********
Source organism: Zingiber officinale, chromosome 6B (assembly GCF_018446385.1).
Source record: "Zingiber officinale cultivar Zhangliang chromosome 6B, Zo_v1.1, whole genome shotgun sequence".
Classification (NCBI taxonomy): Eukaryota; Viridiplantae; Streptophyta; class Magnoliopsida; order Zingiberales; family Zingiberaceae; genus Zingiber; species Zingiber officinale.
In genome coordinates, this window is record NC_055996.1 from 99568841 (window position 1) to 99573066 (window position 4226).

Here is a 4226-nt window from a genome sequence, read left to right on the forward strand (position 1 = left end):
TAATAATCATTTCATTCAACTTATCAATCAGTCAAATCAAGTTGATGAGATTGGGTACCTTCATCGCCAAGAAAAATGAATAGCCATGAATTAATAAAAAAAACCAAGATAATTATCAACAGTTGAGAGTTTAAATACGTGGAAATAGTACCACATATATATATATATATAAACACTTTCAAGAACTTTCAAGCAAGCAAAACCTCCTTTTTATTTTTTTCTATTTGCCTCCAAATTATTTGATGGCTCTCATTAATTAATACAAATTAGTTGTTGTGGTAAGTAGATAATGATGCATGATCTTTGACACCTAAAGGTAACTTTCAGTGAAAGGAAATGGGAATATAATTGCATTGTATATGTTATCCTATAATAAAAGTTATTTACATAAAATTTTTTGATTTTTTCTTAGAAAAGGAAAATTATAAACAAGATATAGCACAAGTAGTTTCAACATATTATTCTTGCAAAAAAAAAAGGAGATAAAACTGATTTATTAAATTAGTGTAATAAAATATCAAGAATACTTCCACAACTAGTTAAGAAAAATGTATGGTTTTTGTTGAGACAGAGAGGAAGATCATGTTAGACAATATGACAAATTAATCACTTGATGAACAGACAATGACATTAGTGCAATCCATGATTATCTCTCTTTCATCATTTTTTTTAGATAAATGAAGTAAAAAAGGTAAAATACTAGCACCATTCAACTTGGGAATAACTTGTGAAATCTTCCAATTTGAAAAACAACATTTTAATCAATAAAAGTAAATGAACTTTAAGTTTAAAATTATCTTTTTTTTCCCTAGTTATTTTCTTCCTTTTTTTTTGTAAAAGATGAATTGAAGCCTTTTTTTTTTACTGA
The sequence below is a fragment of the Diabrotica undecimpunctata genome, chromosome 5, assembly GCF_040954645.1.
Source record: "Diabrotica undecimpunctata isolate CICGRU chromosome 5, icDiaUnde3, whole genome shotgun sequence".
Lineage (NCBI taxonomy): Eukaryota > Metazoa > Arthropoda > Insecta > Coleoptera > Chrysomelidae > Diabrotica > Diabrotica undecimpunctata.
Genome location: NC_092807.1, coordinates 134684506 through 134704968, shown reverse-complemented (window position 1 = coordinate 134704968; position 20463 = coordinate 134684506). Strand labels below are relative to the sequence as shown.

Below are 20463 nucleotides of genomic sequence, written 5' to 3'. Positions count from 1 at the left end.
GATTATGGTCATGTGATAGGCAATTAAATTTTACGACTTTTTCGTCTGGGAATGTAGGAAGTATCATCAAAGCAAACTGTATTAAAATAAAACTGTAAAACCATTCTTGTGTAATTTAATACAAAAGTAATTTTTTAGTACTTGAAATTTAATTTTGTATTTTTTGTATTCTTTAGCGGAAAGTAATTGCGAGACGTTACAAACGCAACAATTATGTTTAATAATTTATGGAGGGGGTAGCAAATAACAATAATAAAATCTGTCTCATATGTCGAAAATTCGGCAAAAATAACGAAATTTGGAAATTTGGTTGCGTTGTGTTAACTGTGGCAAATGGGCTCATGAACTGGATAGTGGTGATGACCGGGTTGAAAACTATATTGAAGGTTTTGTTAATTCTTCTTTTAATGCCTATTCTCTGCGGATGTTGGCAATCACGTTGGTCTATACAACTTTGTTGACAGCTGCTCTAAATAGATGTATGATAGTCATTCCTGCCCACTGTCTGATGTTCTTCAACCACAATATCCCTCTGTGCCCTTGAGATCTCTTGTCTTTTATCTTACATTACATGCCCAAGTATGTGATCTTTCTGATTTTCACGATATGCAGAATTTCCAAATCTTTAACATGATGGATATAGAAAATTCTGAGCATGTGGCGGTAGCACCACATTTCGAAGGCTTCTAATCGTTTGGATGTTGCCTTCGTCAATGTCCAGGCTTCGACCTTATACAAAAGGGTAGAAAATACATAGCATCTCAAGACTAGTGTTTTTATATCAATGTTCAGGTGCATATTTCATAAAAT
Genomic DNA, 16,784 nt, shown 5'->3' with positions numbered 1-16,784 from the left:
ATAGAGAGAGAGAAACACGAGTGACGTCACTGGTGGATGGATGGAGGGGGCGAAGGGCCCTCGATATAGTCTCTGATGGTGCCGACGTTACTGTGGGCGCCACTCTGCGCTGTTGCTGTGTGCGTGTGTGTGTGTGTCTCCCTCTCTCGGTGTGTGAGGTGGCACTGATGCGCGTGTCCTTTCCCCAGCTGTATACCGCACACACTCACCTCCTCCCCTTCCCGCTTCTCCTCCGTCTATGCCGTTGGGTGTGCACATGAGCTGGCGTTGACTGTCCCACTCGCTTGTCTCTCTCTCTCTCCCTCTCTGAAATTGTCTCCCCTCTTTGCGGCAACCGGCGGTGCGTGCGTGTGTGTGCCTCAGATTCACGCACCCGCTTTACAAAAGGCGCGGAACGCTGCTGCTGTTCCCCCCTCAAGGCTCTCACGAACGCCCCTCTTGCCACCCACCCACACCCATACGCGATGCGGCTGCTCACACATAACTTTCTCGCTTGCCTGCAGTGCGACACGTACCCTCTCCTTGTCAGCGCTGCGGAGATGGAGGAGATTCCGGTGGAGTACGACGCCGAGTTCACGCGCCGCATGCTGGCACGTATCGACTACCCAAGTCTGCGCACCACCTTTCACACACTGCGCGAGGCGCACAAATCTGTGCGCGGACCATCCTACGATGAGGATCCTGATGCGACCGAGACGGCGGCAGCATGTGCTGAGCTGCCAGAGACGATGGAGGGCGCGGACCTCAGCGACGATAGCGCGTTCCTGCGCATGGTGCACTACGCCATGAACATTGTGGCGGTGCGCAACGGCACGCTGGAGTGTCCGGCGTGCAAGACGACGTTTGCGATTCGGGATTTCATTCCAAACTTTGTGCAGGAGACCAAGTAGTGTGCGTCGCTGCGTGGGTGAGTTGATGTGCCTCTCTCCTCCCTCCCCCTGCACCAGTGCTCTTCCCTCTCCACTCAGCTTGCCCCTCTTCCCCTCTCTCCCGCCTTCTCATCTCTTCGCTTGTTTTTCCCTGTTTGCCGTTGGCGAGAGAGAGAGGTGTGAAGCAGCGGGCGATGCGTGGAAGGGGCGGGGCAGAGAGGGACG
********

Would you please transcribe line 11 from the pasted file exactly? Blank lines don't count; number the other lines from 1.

Below are 20463 nucleotides of genomic sequence, written 5' to 3'. Positions count from 1 at the left end.